Reviewed by Johnny Butane
Starring Simon Callow, Kal Webber, Lucy Cudden, Jud Charlton
Directed by Julian Doyle
Distributed by Anchor Bay Home Entertainment
This is one of those films that the moment I learned about it, I had to see it. It sucks that it’s taken well over a year to make that happen, but I’ve got to say it was actually kind of worth the wait. Crowley, or Chemical Wedding as it was originally called, is surely not a classic but its subject is just strange enough to warrant it a look.
For those not familiar with Aleister Crowley, he was a famed occultist who died in 1947. During his time he managed to be a mountaineer, Yogi, poet, author and, of course, occultist. He was well known for his controversial stance on sexuality and his inability to keep his mouth shut about his beliefs. History lesson over! On with the film!
Present day, and some scientists at Oxford are experimenting with a new device that I think is supposed to help preserve the wearer’s memories the same way we save data on a disc. Notice I said I think that’s what it’s supposed to do; one of the issues with Crowley is that it has a lot of scientific mumbo-jumbo to convey but never really makes any effort to make sure it’s fully understood. Or even partially understood, for that matter. But really, scientific mumbo-jumbo isn’t the fun of Crolwey, it’s just a means to an end.
No, the fun of Crowley is Callow, who starts of a mild-mannered professor with a pronounced stutter but, thanks to a malfunction in the aforementioned device, he becomes the latest reincarnation of Aleister Crowley. He shaves his head, gains a swagger in his walk, and talks endlessly about sex to anyone who will listen.
His resurrection isn’t complete, however, until 12 disciples perform some sexual magick ritual that’s supposed to make his transformation absolute. The American scientist who is spearheading this memory research eventually figures out what’s going on, but will he be able to stop it in time?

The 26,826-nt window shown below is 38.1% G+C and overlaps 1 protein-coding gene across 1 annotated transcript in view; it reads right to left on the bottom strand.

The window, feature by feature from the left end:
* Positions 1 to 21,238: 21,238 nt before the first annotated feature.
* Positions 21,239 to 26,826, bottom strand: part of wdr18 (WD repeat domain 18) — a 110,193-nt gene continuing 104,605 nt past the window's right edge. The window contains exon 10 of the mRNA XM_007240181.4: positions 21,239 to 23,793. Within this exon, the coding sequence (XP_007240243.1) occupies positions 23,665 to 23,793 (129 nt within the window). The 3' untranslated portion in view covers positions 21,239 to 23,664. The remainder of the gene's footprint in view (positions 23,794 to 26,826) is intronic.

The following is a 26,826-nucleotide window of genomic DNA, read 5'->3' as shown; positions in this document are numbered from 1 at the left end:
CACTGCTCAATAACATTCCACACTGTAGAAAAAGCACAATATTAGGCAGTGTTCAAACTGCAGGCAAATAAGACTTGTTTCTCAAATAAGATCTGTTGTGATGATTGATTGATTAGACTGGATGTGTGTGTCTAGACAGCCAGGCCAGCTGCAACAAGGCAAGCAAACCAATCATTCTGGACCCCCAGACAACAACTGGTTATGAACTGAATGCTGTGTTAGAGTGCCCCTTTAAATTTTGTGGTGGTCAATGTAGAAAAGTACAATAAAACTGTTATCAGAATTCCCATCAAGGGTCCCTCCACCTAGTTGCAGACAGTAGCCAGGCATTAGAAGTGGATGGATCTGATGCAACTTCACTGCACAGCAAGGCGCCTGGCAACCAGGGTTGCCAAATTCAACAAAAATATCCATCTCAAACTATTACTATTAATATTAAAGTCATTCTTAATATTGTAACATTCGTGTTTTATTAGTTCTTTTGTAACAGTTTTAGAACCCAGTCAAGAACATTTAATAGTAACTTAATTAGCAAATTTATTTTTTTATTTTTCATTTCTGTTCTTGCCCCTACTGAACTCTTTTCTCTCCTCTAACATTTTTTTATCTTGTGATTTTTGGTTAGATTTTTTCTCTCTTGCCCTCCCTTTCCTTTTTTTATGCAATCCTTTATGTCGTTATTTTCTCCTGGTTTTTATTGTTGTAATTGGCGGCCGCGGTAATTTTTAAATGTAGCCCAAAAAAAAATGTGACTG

As I said, Crowley is all about Callow. The guy chews up scenery like starving man, out-acting every single person who gets any screen time with him. With someone of less considerable skill, Crowley would be nothing more than a curiosity because of it’s unique subject matter; Callow elevates the proceedings to a level that you can’t look away for fear of missing what kind of outrageous, sexually explicit thing he’ll say or do next.
I have to admit, the film does make Crowley seem a bit one-dimensional, but then given the limited subject matter you can’t really expect an in-depth study of the man. The script, penned by Iron Maiden frontman Bruce Dickinson and director Julian Doyle, at one point it probably had a lot more to it but had to be cut down, likely due to budget constraints. It’s still clear that Dickinson, especially, knows his way around Crowley (he’s been working on getting this film made for years) and is able to use that knowledge to paint that man as a very strange and demented character, and Callow’s performance helps you understand why so many people were willing followers of his teachings.
As for supplemental material, what sounds pretty skimpy actually isn’t. Things kick off with a great commentary with writer Bruce Dickinson, writer Ben Timlett, and director Julian Doyle that’s more than worth a listen. It was pretty damned engaging. From there we get an enjoyable yet brisk twenty-two minute long making-of featurette, nearly thirty minutes of deleted scenes, and a trailer. Aleister would be pleased.
Some editing and pacing issues managed to drag Crowley down a bit, but its overall fun nature helps it to rise above those limitations, at least enough to warrant a recommendation.
3 1/2 out of 5
3 out of 5
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